1. Graham, Billy (18 April 2005). "Time magazine: The lives and ideas of the world's most influential people". Retrieved 31 January 2013.<templatestyles src="Module:Citation/CS1/styles.css"></templatestyles>
  2. Timothy Dudley-Smith, John Stott: The Making of a Leader (Inter-Varsity Press: Leicester, 1999), pp. 53–54
  3. Timothy Dudley-Smith, John Stott: The Making of a Leader (Inter-Varsity Press: Leicester, 1999), p. 69
  4. see chapter 6: John Eddison (ed) "A Study in Spiritual Power; An Appreciation of E. J. H. Nash (Bash) (Highland; Crowborough, 1992) p82
  5. John Stott, quoted in Timothy Dudley-Smith, John Stott: The Making of a Leader (Inter-Varsity Press: Leicester, 1999), p. 95
  6. The London Gazette: no. 38952. p. 3256. 23 June 1950. Retrieved 8 July 2008.
  7. Nottingham Statement 1977, Section M
  8. Iain Murray, Evangelicalism Divided, Banner of Truth, 2000, ISBN 978-0851517834.
  9. "All Souls, Langham Place : John Stott Tributes". 26 September 1950. Retrieved 31 January 2013.<templatestyles src="Module:Citation/CS1/styles.css"></templatestyles>
  10. 10.0 10.1 10.2 "Obituary in Christianity Today". 27 July 2011. Retrieved 31 January 2013.<templatestyles src="Module:Citation/CS1/styles.css"></templatestyles>
  11. "Reverend John Stott dies aged 90". BBC News. 28 July 2011. Retrieved 31 January 2013.<templatestyles src="Module:Citation/CS1/styles.css"></templatestyles>
  12. "The Rev John Stott". The Daily Telegraph. London. 28 July 2011. Retrieved 31 January 2013.<templatestyles src="Module:Citation/CS1/styles.css"></templatestyles>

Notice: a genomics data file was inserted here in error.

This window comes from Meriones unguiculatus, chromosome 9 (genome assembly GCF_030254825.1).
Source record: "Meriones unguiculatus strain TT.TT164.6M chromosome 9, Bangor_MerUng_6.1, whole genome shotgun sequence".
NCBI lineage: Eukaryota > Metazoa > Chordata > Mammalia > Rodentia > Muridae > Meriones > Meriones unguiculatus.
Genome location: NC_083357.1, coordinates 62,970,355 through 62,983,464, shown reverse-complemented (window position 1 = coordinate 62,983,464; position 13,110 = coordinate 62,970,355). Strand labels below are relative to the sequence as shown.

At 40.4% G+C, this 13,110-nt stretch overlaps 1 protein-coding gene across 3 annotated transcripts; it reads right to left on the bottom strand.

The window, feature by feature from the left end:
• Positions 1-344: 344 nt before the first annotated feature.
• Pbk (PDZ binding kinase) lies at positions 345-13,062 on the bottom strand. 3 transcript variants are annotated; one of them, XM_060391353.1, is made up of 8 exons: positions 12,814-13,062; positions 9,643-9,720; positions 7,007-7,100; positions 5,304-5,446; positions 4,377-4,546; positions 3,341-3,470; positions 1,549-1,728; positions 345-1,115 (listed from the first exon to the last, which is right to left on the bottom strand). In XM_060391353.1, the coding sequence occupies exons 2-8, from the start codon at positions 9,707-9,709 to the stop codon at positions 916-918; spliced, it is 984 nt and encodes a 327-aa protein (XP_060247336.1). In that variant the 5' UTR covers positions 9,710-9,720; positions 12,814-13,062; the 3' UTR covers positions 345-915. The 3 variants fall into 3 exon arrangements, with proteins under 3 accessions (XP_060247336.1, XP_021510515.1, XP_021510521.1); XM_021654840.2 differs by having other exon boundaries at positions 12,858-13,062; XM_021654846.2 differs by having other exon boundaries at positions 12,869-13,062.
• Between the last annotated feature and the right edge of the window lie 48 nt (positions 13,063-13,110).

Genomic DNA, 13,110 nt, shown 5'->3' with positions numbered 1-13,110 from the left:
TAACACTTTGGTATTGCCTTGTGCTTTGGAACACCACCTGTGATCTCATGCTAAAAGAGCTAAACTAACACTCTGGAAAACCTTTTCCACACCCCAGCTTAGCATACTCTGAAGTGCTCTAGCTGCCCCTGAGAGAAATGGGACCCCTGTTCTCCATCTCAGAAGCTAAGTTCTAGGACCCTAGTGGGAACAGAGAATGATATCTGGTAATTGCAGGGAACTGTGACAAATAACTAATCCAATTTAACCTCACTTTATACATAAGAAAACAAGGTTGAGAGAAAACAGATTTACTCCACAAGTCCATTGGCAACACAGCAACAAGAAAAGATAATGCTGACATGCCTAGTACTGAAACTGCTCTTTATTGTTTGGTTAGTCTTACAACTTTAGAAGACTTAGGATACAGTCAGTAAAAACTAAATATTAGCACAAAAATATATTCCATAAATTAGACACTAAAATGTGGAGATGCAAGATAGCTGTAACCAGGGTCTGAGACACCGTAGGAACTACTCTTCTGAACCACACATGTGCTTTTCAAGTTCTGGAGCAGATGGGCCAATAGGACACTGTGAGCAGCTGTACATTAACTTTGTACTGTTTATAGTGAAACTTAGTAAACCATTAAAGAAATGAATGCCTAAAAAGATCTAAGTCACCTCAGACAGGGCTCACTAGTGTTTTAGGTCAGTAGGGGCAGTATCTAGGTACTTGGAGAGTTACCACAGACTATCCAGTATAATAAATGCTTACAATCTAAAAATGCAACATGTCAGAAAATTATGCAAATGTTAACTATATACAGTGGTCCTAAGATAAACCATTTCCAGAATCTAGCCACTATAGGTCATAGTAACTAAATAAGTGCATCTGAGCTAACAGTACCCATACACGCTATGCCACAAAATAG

13. Wolfgang Saxon (27 July 2011). "Rev. John Stott, Major Evangelical Figure, Dies at 90". The New York Times. Retrieved 31 January 2013.<templatestyles src="Module:Citation/CS1/styles.css"></templatestyles>
  14. "Archbishop remembers John Stott". 28 July 2011. Retrieved 31 January 2013.<templatestyles src="Module:Citation/CS1/styles.css"></templatestyles>
  15. "All Souls, Langham Place : Funeral Service". 8 August 2011. Retrieved 31 January 2013.<templatestyles src="Module:Citation/CS1/styles.css"></templatestyles>
  16. "Remembrance Book : John RW Stott Memorial". Retrieved 31 January 2013.<templatestyles src="Module:Citation/CS1/styles.css"></templatestyles>
  17. "Events & Updates : John RW Stott Memorial". Retrieved 31 January 2013.<templatestyles src="Module:Citation/CS1/styles.css"></templatestyles>
  18. Brooks, David (30 November 2004). "New York Times: Who is John Stott?". New York Times. Retrieved 31 January 2013.<templatestyles src="Module:Citation/CS1/styles.css"></templatestyles>
  19. "IB The Anglican Evangelical Doctrine of Infant Baptism". Retrieved 31 January 2013.<templatestyles src="Module:Citation/CS1/styles.css"></templatestyles>
  20. Cook, Paul (February 2007). "Evangelicalism in the UK". Evangelical Times. Retrieved 31 January 2013.<templatestyles src="Module:Citation/CS1/styles.css"></templatestyles>
  21. Gibson, Alan (October 1996). "Thirty Years Of Hurt?". Evangelicals Now. Retrieved 31 January 2013.<templatestyles src="Module:Citation/CS1/styles.css"></templatestyles>
  22. The London Gazette: no. 41751. p. 4169. 26 June 1959. Retrieved 8 July 2008.
  23. The London Gazette: no. 52532. p. 7437. 14 May 1991. Retrieved 8 July 2008.
  24. The London Gazette: (Supplement) no. 57855. p. 9. 31 December 2005. Retrieved 8 July 2008.
  25. Essentials, John Stott and David Edwards
  26. John Stott, quoted in Packer, James I. (Spring 1997). "Evangelical Annihilationism in Review" (PDF). Reformation & Revival. 6 (2). Retrieved 31 January 2013.<templatestyles src="Module:Citation/CS1/styles.css"></templatestyles>
  27. Dudley-Smith, Timothy. John Stott: A Global Ministry. Leicester: Inter-Varsity Press. ISBN 978-0-85111-983-0.<templatestyles src="Module:Citation/CS1/styles.css"></templatestyles>[page needed]
  28. Wagner, Don (January 1995). Anxious for Armageddon. US: Herald Press. p. 80-4. ISBN 9780836136517.<templatestyles src="Module:Citation/CS1/styles.css"></templatestyles>
  29. Albert Hsu, Singles at the Crossroads, Downers Grove, Ill.: InterVarsity Press, 1997. p178.
  30. Article in Why I am still an Anglican, Continuum, 2006, p7.